Samples were visualized on a Spinning Disc Advanced Fluorescence confocal microscope (Leica Biosystems) in the Northwestern University Biological Imaging Facility. Cells were deposited on a double-cavity microscope slide (VWR) prepared with 4% low-melt agar. Slide covers were sealed with nail polish to prevent drying. Images of the cells consisted of 16 z-slices spaced 0.4 µm apart, with eight time points taken at 30-s intervals over 4 min. From the first time point of each image, the distance between the two loci was measured using ImageJ. When only a single locus was apparent in a cell but the entire cell was captured in the image, the additional time points were referenced to determine whether the spot subsequently later split into two loci. In those cases, a distance value of 0 µm was assigned to these tightly clustered loci. For images of the PRM1 versus URA3:3×PRE loci, only a single time point was taken in the interest of more rapid acquisition, and tightly clustered loci were excluded from our analysis. For each condition, >100 cells were measured. The distances were binned into 0.15- or 0.2-µm classes to generate distributions of distance used in mountain plots and heat plots. For heat plots, the mean fraction of cells and standard deviation for all bins was used. An R script was used to generate the grayscale heat map of the number of standard deviations from the mean for each bin, scaled as shown in Figs. 3, 5, and 6. To control for the effect of GFP dimerization on interchromosomal clustering, we tested a mutant monomeric form of GFP (A206K)-LacI (Zacharias et al., 2002; Mirkin et al., 2014). This mutation had no effect on the degree of interchromosomal clustering between two alleles of HIS4 (Fig. S5).
ChIP experiments were performed as described in Egecioglu et al. (2014). For anti–pan-acetyl and anti-H3 ChIP, lysates were fixed for 15 min. For GST-Put3 ChIP, lysates were fixed for 1 h. 5 µl anti–pan-acetyl (sc-8649-R; Santa Cruz Biotechnology), 3 µl anti-H3 (ab180727; Abcam), 4 µl α-GST antibody (G7781; Sigma-Aldrich), and 8 µl α-rabbit IgG Dynabeads (11203D; Invitrogen) were incubated with 3.0 mg lysates. All immunoprecipitations were incubated overnight at 4°C.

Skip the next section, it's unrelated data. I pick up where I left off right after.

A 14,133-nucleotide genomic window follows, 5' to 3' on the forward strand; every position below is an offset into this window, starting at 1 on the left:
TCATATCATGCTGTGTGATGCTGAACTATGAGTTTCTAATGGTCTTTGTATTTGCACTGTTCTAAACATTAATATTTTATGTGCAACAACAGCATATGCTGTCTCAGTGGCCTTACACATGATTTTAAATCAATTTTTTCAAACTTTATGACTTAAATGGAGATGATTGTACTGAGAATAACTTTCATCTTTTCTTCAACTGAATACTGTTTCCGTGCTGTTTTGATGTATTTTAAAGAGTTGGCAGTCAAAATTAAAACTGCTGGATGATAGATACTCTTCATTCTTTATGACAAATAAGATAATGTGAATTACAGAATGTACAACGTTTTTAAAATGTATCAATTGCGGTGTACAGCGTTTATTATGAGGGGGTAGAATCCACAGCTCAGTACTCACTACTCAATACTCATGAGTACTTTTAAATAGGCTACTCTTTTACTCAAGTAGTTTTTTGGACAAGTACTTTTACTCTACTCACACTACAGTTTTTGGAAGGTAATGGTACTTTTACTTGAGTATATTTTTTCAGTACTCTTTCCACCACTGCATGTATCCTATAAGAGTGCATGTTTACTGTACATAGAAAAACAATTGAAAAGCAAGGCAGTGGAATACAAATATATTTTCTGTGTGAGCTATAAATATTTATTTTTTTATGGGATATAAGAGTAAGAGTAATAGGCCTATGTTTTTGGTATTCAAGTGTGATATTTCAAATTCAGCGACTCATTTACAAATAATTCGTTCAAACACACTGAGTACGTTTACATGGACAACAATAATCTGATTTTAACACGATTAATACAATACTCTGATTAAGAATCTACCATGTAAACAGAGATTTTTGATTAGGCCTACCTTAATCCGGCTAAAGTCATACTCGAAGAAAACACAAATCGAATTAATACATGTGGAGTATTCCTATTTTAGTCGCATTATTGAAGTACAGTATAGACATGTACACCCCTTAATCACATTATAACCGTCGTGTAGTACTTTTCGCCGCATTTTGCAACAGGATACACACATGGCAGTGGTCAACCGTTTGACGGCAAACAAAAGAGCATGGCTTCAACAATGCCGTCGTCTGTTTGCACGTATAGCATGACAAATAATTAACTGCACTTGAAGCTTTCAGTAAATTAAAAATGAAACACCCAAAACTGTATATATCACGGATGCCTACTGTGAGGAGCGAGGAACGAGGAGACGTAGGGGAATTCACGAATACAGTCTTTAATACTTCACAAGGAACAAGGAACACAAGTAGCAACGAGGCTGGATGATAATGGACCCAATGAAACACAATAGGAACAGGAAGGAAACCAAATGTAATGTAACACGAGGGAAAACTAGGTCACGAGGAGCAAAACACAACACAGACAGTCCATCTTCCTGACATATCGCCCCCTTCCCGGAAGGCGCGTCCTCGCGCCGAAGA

Online supplemental material
Fig. S1 shows identifying TFs that mediate targeting to the nuclear periphery, related to Fig. 1. Fig. S2 shows that loss of Cbf1 does not block targeting of INO1 to the nuclear periphery. Fig. S3 shows trans- and cis-mutant effects on INO1 transcription, related to Fig. 2. Fig. S4 shows the phenotype of LexA-repressor fusions, related to Fig. 4. Fig. S5 shows the distribution of distances and fraction of cells between alleles of HIS4. Online supplemental material is available at http://www.jcb.org/cgi/content/full/jcb.201508068/DC1. Additional data are available in the JCB DataViewer at http://dx.doi.org/10.1083/jcb.201508068.dv.
The authors thank members of the Brickner laboratory for helpful comments on the manuscript and M. Hogan for technical assistance.
This work was supported by National Institutes of Health grant GM080484. S. Ahmed was supported by a Rappaport Award for Research Excellence; V. Sood was supported by an American Heart Association predoctoral fellowship; R. Coukos was supported by a Northwestern Undergraduate Research Fellowship, a Program of Biological Sciences Summer Grant, and a Krieghbaum Award; and J.H. Brickner is the Soretta and Henry Shapiro Research Professor in Molecular Biology.
The authors declare no competing financial interests.
- Abbreviations used in this paper:
- binding site
- chromatin immunoprecipitation
- gene recruitment sequence
- nuclear pore complex
- pheromone response element
- transcription factor
- inositol-sensitive upstream activating sequence
- upstream open reading frame
- upstream repressing sequence
- Submitted: 17 August 2015
- Accepted: 2 February 2016